My kids school runs a book week once a year where the kids are encouraged to dress up as their favourite fictional characters for a day. A notice came out that gave us about one week to prepare any potential “costume”.
Mitchell surprised me by asking if I could make him a costume. A surprise because, well, he just isn’t really a dressing up kind of kid and this is the first time EVER he has wanted to, let alone asked, to dress up to go to school. So of course, excited by this new development I enthusiastically said “Sure!” not entirely realising what I was getting myself into.
Mitchell: I want to go as Grimlock!
Me: uh – oookay…
Mitchell: NOT movie Grimlock. The REAL one, like Masterpiece, in the comics.
He was asking for a costume for G1 Grimlock (1980’s cartoon version). This isn’t the kind of thing you can get down at your local costume street (yes – we have one in Hong Kong – it’s called Pottinger Street, located in Central) let alone find hanging on the racks in a Toys’R’Us.
And before anyone comments on Grimlock NOT being a book character, our school considers graphic novels (comics) as books and therefore valid characters.
“Oh boy… what HAVE I got myself into?” I thought silently as my son bounced around like a hyperactive puppy with excitement.
I did a little research and discovered that a) Cosplay costumes normally take a long time to make and b) there aren’t really any kids cosplay G1 Grimlocks out there, nor any instructions on how to create such a costume… not that I expected it.
Not one to be held back nor willing to disappoint my son, I decided to take it on myself to try and come up with something that would be simple and functional (after all he has to participate in his regular day at school with whatever he wears) yet still look enough like Grimlock for Mitchell to feel he had gotten what HE wanted.
As someone who likes to build models, I decided to deconstruct how Grimlock would look as individual pieces and work from there. By doing that I realised the simplest idea would be to do a head (without the lower jaw as it would obstruct view/ability to sit in class and write) and tail. Anything else on top of that would be a bonus. On the plus side Grimlock is angular panels, which made constructing his head an easy concept (on paper at least) with calculated measurements, angles and proportions.
Slabs of thick cardboard, silver card, foam sheets and red and blue sparkly paper and cellophane in hand, I hacked up the slabs of card and slowly the pieces I designed started to come together. Mitchell would bounce around excitedly on the evenings or days I had been able to progress the costume for him (I only had 5 days to make this happen).
He helped stick the silver card over the cardboard base as we madly rushed to get the costume finished on the weekend. As I tested the placement on his head he beamed with utter delight and stomped around the apartment saying “Me Grimlock no bozo! Me KING!” in homage to the G1 cartoon Grimock he loves and adores.
To allow the head to sit securely on Mitchell, I used a small hardhat and created a foam structure that was glued to the inside of the cardboard head. This allowed Mitchell to have the head sit comfortably and was easy for him to take the head on and off. Remember this is a creation for a 7 year old kid, so I couldn’t make it too elaborate in design and it had to remain simple in functionality.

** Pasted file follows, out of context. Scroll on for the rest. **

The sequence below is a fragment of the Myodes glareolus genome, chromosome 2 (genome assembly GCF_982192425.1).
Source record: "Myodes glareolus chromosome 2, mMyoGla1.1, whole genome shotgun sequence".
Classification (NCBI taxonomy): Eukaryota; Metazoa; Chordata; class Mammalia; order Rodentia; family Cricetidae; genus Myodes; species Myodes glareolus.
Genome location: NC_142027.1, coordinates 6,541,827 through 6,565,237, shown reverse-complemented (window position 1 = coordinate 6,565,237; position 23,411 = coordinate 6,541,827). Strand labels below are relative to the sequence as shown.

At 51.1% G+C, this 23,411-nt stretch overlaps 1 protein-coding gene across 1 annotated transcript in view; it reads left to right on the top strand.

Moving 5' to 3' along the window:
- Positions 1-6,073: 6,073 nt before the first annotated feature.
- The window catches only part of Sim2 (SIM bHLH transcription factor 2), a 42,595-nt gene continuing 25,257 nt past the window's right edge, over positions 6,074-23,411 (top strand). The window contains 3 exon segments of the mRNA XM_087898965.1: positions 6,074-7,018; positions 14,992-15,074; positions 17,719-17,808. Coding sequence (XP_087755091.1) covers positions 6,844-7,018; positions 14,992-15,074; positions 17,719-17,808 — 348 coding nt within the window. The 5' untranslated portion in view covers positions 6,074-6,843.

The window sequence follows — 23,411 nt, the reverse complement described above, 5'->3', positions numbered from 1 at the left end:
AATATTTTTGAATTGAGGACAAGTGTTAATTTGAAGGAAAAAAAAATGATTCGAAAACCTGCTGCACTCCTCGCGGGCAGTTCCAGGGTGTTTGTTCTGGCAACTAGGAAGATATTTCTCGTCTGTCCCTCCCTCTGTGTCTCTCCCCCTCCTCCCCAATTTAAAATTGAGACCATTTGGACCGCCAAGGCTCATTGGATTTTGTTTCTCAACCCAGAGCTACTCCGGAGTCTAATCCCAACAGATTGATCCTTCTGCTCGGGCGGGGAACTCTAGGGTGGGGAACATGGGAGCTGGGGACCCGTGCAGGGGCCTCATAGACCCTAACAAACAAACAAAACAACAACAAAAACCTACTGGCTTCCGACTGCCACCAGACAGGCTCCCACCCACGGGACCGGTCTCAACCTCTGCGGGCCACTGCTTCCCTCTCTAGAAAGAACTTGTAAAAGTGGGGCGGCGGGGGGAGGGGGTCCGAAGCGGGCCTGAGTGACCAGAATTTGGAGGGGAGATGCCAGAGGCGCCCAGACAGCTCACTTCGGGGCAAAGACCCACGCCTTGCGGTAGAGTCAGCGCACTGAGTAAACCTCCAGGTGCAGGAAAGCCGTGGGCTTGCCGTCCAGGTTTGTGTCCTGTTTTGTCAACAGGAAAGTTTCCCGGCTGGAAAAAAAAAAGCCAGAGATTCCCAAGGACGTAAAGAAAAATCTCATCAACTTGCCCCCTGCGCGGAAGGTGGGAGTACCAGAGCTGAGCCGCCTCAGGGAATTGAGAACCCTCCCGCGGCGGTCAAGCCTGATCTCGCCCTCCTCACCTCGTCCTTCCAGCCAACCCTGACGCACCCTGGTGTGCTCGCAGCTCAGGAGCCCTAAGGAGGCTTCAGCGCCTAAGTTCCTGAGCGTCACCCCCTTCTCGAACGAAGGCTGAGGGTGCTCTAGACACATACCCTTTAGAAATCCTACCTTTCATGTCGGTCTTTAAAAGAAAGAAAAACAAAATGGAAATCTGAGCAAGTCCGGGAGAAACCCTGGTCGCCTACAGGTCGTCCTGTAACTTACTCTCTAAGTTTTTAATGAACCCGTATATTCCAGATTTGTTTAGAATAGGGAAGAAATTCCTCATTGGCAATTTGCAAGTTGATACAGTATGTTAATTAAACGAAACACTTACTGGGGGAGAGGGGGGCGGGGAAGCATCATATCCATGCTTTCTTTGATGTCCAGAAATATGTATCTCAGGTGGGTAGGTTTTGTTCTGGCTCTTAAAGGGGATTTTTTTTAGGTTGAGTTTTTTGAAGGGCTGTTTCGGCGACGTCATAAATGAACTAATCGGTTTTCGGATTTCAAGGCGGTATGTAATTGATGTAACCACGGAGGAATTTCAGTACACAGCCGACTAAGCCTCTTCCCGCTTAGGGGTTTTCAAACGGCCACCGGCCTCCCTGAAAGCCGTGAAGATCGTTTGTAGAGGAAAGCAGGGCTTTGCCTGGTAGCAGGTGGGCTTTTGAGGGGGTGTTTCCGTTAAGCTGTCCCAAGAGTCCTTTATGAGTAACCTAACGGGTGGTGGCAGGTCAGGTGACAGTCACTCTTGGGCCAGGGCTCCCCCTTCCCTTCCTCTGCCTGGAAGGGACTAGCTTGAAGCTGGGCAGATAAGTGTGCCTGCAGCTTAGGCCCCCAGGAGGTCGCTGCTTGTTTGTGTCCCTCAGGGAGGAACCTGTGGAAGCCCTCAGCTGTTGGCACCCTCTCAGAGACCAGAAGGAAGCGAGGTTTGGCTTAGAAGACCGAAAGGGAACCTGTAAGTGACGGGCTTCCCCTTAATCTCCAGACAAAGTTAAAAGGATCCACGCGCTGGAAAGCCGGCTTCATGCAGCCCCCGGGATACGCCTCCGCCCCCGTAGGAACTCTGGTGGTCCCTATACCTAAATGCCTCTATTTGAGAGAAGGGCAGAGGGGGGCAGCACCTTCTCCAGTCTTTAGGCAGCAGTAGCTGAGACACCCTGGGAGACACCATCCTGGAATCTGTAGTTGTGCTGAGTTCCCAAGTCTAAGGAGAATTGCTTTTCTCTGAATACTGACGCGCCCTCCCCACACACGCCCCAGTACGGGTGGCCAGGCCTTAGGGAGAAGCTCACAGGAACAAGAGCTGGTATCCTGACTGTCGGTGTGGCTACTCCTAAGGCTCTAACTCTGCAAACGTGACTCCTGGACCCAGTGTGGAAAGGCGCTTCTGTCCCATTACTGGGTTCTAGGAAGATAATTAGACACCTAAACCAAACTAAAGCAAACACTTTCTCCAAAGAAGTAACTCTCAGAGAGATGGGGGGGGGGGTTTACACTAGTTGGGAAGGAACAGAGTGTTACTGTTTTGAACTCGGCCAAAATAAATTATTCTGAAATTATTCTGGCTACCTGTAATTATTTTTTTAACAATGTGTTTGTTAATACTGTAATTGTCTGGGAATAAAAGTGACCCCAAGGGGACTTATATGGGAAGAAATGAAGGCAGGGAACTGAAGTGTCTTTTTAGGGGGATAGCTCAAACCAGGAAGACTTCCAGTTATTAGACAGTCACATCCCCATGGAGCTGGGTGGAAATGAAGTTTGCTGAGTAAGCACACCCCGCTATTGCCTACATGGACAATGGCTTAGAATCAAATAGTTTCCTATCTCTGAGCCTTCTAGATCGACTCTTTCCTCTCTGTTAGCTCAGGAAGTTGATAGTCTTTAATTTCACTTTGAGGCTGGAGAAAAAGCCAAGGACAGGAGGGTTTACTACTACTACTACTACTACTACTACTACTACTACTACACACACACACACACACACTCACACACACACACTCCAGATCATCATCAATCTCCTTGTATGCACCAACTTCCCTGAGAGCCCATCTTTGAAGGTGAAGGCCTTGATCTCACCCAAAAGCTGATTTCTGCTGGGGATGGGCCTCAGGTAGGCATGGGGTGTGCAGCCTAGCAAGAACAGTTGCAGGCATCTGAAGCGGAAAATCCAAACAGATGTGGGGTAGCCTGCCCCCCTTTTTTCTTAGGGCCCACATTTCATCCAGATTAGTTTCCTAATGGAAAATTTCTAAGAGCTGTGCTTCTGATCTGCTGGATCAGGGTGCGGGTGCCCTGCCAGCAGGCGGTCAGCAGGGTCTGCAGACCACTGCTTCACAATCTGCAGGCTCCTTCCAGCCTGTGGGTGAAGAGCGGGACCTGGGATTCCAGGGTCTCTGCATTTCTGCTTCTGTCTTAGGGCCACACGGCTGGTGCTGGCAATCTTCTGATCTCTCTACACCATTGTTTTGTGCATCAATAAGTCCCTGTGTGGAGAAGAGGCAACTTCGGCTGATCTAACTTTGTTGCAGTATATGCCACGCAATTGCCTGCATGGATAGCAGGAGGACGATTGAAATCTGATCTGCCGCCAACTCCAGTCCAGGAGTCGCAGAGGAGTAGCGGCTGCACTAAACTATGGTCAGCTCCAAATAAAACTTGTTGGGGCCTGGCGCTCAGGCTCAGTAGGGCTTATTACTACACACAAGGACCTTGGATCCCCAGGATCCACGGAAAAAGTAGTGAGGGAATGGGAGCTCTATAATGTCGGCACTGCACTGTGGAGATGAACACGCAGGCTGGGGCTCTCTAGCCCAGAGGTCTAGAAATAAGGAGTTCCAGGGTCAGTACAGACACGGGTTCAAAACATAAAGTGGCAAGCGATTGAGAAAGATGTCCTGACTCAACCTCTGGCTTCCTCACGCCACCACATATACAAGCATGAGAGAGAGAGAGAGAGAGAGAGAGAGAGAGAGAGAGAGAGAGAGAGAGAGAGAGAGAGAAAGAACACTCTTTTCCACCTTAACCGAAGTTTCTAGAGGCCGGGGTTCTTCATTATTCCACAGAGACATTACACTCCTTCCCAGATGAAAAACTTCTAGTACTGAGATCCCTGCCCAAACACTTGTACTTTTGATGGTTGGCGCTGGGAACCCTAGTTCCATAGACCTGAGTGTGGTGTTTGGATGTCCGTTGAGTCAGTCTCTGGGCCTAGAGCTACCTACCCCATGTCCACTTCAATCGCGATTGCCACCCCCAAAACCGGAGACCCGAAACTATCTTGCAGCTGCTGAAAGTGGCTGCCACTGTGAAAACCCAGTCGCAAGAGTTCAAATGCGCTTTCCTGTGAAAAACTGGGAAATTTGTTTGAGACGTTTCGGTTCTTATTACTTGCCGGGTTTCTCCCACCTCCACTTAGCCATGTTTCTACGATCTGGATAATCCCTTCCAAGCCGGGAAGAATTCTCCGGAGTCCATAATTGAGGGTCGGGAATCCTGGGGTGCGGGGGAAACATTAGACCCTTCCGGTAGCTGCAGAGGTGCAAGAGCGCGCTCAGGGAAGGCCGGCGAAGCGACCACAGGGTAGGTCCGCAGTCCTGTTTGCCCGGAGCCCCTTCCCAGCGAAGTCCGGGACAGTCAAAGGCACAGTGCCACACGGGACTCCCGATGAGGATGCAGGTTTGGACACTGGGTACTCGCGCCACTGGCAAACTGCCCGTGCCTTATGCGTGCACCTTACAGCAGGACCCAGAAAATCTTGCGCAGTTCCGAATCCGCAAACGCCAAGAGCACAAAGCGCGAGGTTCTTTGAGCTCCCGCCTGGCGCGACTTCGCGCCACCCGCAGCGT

Head complete the tail was next on the list. Constructing the tail was relatively easy. Placing the tail was more difficult. Originally I used the proportions of the tail as it would sit on the Grimlock figure/animated character. Soon I realised this wasn’t going to be practical for walking and playing around in, so I raised the tail significantly to sit on Mitchell’s lower back. It doesn’t look as good as I wanted, but Mitchell didn’t care. He swished it around batting pretend Decepticons out of his way with his tail and a grin from ear to ear.
As a last addition with time running short to try and get something complete, I whipped together a little chest plate with the Autobot logo on it… more so the teachers might make the connection of who Mitchell was portraying through identification of the Transformers franchise.
The Monday morning, Mitchell stomped out of the apartment and down through our common area a very proud Grimlock indeed.
Smiles and a few knowing nods greeted him as we walked to the car.
Up at the school Mitchell stomped into the sea of Anna and Elsa’s, Ironman’s and disney princesses in the playground. I was surprised (because he kept the costume on as much of the day as he could) and delighted that he was approaching this with such enthusiasm.
I’m not sure many people would have known who his character was but Mitchell didn’t care because HE knew and embraced the character he loved in voice and attitude.
Imagine my surprise at the end of the day when Mitchell came home and told me he had won first prize for his costume amongst all the Year 3 kids and beat out 2 Harry Potters in the finals! Neither of us had known there was a competition for best costume and to hear that my often timid sprog had stood in front of all of Year 3 AND been voted as best costume by his peer group without him hiding on the sidelines was jaw-droppingly amazing for me. If a simple act like dressing up as one of his favourite characters can bring that pride out of him then I would go through all that effort time and again to help encourage my sons confidence.
Mind you, I haven’t dared to ask who is next on his cosplay list…
My little cosplay kid; So proud!